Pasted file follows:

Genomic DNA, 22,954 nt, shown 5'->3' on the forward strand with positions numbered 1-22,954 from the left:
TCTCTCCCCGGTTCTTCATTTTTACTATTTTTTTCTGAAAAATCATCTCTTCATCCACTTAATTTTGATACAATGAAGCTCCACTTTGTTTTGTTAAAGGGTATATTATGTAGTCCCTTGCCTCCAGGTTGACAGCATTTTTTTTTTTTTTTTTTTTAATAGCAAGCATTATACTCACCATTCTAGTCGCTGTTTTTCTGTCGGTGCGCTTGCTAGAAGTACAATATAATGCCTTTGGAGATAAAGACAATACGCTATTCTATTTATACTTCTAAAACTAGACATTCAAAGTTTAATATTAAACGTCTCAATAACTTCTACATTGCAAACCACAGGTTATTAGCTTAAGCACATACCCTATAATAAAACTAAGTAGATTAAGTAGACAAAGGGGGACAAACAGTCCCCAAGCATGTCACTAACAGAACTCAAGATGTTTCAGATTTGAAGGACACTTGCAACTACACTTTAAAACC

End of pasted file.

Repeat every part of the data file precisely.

Genomic DNA, 22,954 nt, shown 5'->3' on the forward strand with positions numbered 1-22,954 from the left:
TCTCTCCCCGGTTCTTCATTTTTACTATTTTTTTCTGAAAAATCATCTCTTCATCCACTTAATTTTGATACAATGAAGCTCCACTTTGTTTTGTTAAAGGGTATATTATGTAGTCCCTTGCCTCCAGGTTGACAGCATTTTTTTTTTTTTTTTTTTTAATAGCAAGCATTATACTCACCATTCTAGTCGCTGTTTTTCTGTCGGTGCGCTTGCTAGAAGTACAATATAATGCCTTTGGAGATAAAGACAATACGCTATTCTATTTATACTTCTAAAACTAGACATTCAAAGTTTAATATTAAACGTCTCAATAACTTCTACATTGCAAACCACAGGTTATTAGCTTAAGCACATACCCTATAATAAAACTAAGTAGATTAAGTAGACAAAGGGGGACAAACAGTCCCCAAGCATGTCACTAACAGAACTCAAGATGTTTCAGATTTGAAGGACACTTGCAACTACACTTTAAAACC